Where have Bay Staters moved during the pandemic?
Millions traded bustling metropolises for smaller cities or quiet vacation destinations during the pandemic.
Millions of Americans moved during the pandemic, trading bustling metropolises for smaller cities or quiet vacation destinations. Some states saw more newcomers than others, however, according to a study from LendingTree.
The company analyzed data from more than a million users who requested a mortgage loan from March 1, 2020, through Sept. 21, 2021, said Jacob Channel, senior economic analyst with the online lending marketplace.
“When people use our site, one of the things they do is they’ll put in the ZIP code of their current address,” Channel said. “Then when they’re looking for a house, they’ll put in the ZIP code of where they’re looking to buy, which is how we were able to determine where people started from and where people decided to go.”
Although there was a lot of movement during the pandemic, not many Americans were making big moves the study found. More than 85 percent of those analyzed moved within their own state, “not only because out-of-state moves are usually more expensive than in-state ones, but the social and economic ties they’ve forged within their current area can be hard to replicate elsewhere,” the report suggested.
Homeowners in Texas were the most likely to stay in the state, with 93.33 percent of movers starting in Texas looking to stay there. Florida was the most popular destination for out-of-state movers in 18 of the 50 states, the most of any state.
Massachusetts residents were less keen to stay in the Bay State, with the sixth-most movers (20.63 percent) looking to go elsewhere, but they weren’t necessarily moving very far. The most popular state Massachusetts residents moved to was New Hampshire, with 19.83 percent of those fleeing the Bay State heading to its northern neighbor. This was a trend across the country: In 27 states, the most popular new destination for those looking to move out of state was in a state that bordered their home state.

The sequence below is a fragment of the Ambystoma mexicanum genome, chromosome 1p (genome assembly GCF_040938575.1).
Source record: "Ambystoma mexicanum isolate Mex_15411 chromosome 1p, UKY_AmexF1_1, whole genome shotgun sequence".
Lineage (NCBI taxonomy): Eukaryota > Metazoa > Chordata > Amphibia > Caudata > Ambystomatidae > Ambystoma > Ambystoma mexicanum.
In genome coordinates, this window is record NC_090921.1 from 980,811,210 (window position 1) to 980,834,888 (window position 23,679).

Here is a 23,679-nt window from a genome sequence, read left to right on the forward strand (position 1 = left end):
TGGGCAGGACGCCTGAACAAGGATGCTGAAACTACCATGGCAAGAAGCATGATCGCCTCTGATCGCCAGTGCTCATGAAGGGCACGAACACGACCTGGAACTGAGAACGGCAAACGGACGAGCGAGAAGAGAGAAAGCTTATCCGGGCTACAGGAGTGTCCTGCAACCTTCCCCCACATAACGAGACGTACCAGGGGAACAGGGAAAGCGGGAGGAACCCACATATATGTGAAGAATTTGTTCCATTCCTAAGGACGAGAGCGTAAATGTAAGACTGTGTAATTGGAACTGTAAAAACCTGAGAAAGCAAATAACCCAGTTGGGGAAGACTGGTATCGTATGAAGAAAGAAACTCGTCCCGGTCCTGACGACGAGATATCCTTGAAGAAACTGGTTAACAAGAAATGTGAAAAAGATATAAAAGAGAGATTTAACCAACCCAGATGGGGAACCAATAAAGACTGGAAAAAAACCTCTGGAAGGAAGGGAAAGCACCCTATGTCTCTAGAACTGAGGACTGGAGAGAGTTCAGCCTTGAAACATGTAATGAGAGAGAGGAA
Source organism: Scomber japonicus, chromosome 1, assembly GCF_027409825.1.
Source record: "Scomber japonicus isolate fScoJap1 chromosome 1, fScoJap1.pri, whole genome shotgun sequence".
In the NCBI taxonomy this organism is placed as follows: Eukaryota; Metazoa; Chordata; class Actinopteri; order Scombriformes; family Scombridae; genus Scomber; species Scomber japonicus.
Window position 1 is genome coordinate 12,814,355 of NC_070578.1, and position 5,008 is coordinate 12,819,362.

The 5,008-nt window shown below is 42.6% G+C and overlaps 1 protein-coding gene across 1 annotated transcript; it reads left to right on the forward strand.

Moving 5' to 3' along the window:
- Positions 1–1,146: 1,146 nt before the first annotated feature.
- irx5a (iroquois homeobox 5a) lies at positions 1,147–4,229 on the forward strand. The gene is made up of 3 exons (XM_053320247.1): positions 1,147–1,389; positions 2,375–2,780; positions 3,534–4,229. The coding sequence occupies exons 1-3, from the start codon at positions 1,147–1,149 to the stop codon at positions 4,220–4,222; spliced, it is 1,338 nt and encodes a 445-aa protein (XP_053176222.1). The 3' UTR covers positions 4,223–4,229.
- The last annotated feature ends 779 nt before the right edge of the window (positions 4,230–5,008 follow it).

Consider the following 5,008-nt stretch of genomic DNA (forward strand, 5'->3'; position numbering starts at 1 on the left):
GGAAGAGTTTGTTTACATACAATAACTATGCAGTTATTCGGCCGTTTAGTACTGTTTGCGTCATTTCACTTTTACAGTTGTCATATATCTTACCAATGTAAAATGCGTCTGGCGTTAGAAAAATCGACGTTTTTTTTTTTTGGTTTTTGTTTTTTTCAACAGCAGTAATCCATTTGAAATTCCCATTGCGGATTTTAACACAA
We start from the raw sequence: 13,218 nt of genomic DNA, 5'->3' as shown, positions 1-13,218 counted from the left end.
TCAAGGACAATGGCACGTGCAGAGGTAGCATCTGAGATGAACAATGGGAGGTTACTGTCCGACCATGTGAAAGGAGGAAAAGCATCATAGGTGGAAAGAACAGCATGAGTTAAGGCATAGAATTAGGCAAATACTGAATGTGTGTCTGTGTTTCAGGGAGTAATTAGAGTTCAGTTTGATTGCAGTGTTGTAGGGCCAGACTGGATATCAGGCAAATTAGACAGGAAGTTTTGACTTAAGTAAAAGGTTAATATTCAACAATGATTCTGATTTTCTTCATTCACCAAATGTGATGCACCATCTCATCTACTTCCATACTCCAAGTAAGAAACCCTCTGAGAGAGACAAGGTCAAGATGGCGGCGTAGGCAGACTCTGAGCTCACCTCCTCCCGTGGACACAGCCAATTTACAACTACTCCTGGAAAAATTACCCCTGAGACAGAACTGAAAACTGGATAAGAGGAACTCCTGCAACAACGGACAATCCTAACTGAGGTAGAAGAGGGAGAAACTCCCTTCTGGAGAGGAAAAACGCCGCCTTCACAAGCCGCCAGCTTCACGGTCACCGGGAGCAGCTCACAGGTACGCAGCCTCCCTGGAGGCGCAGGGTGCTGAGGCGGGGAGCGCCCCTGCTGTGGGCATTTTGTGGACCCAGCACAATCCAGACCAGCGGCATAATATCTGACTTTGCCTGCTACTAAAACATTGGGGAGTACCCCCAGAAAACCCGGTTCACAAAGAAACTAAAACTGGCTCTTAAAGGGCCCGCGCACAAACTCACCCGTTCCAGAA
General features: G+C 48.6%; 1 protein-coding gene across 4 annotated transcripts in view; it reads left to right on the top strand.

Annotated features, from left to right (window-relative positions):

Bay Staters may have set their sights on New Hampshire, but that doesn’t mean everyone in the Granite State was looking to stay. Roughly 20 percent of the people moving in New Hampshire were headed out of state. Their top destination? Massachusetts. Of the Rhode Islanders moving out of state (21.71 percent), the most popular destination was Massachusetts, too, but of the departing Vermonters (20.1 percent), Florida was the top destination.
New York had the largest percentage of homeowners (26.55 percent) looking to move to a new state, and New Jersey was the most popular state for them to land.
Despite the turmoil caused by the pandemic and the country’s ever-changing housing market, the trends look similar to years past, Channel said.
“Throughout the pandemic, we know that a lot more people have been moving, a lot more people have been buying and selling houses, but despite that, the trends of where they’re going and where they’re staying have remained pretty similar,” Channel said. “The main thing that I found surprising was that, even in the face of the pandemic, people were still sort of stuck in their habits.”
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